Can Design ‘Save’ the World?

APR 1, 2020 | By Kristin Hohenadel
Roads of tomorrow. Award-winning Dutch designer Daan Roosegaarde created a bike path in the Netherlands inspired by Van Gogh’s famous painting Starry Night made from thousands of smart pebbles that charge during daylight and glow like stars after dark. It's part of his Smart Highway collaboration with Heijmans Infrastructure to make the environmentally friendly high tech roads of tomorrow
Hemp: For the "Flathouse," Practice Architecture in the UK used hempcrete—a mixture of hemp, lime and water—to build walls and hemp stalk fibers mixed with agricultural waste resin to clad the exterior.
Sustainable materials: GREENKISS is a new eco- design brand from designers Hubert de Malherbe and Thierry Lemaire with Paolo Castelli that uses regenerated, recouped or ethically produced materials. This includes upholstered furniture with second-choice ash wood legs; padding made from eco-friendly rubber and essential oils; natural wadding; and jute straps.
Circular design: Recycled Cardboard was also the main source material for the Red Dot Award-winning off-grid Cabiner hiking cabins manufactured by Wikkelhouse in Amsterdam, Netherlands. The fully self-sustained circular design uses an innovative rotating tool to generate the house-shaped structure consisting of 24 cardboard layers bound with environmentally friendly glue.
Clean air: The Smog Free Project by award-winning Dutch designer Daan Roosegaarde includes a 7-meter-tall Smog Free Tower that uses positive ionization technology to produce smog-free air in public spaces.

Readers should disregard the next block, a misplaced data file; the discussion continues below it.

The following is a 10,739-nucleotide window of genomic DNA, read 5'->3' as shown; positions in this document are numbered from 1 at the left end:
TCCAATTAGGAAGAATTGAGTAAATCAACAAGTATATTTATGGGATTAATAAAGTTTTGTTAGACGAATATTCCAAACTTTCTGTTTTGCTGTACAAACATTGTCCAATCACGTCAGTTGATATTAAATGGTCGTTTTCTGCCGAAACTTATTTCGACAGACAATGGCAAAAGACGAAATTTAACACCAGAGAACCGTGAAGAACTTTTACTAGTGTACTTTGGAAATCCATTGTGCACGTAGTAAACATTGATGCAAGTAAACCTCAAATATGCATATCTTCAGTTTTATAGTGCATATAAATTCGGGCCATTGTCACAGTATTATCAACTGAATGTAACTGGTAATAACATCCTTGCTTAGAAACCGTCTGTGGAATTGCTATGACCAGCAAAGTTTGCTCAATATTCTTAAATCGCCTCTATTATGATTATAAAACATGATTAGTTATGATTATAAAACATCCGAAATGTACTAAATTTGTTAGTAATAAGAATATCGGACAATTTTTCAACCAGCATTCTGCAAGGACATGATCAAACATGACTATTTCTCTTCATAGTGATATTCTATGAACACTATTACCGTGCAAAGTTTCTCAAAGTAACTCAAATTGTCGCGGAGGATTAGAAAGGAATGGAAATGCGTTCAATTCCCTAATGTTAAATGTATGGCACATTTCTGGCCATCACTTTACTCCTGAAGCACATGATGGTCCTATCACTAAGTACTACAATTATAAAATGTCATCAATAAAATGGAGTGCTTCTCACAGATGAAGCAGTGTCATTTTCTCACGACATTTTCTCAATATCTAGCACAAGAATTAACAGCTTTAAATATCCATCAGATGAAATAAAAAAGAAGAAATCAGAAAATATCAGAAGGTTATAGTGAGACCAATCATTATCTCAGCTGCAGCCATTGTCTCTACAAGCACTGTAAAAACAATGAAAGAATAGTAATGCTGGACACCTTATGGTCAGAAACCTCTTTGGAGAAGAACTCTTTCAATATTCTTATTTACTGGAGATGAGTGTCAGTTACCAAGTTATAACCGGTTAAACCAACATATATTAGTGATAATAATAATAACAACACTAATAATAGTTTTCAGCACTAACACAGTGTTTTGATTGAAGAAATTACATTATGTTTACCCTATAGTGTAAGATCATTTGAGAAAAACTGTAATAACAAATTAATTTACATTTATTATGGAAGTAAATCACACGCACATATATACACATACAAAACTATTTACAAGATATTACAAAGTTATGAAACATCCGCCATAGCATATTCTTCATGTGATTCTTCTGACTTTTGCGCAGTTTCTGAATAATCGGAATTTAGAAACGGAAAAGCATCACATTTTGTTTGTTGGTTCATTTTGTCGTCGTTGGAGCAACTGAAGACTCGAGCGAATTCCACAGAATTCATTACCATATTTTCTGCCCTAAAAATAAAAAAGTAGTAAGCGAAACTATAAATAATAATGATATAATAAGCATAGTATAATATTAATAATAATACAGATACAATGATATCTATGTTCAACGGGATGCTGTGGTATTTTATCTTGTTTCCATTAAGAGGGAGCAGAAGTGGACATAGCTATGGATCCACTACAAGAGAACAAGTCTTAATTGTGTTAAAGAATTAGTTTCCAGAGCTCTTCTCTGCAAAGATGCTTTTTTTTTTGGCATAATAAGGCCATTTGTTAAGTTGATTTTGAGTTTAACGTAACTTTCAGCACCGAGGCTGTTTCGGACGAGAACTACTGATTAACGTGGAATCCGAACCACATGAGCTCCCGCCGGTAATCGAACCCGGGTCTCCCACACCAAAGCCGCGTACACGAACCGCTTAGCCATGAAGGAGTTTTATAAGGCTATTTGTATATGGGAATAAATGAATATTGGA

It’s been half a century since Earth Day created a worldwide social movement to forge a more sustainable way forward. But 50 years on, the world is facing a climate emergency. The future of the planet depends on revolutionising the way we consume and create. Here are some of the ways today’s eco-conscious designers are doing their part to help save the world. This year marks the 50th anniversary of Earth Day, a massive US protest on April 22, 1970, that ignited an international movement and led to the passage of environmental protection laws around the globe. Designer, writer and sustainable and social design pioneer Victor Papanek outlined how design could contribute to that effort in Design for the Real World, published the following year, one of the most widely read design books in the world. And yet here we are a half century later facing a climate emergency, challenging designers everywhere to use renewable materials and processes, create products suitable for a circular economy and allow those values-based choices to redefine the aesthetics of the future.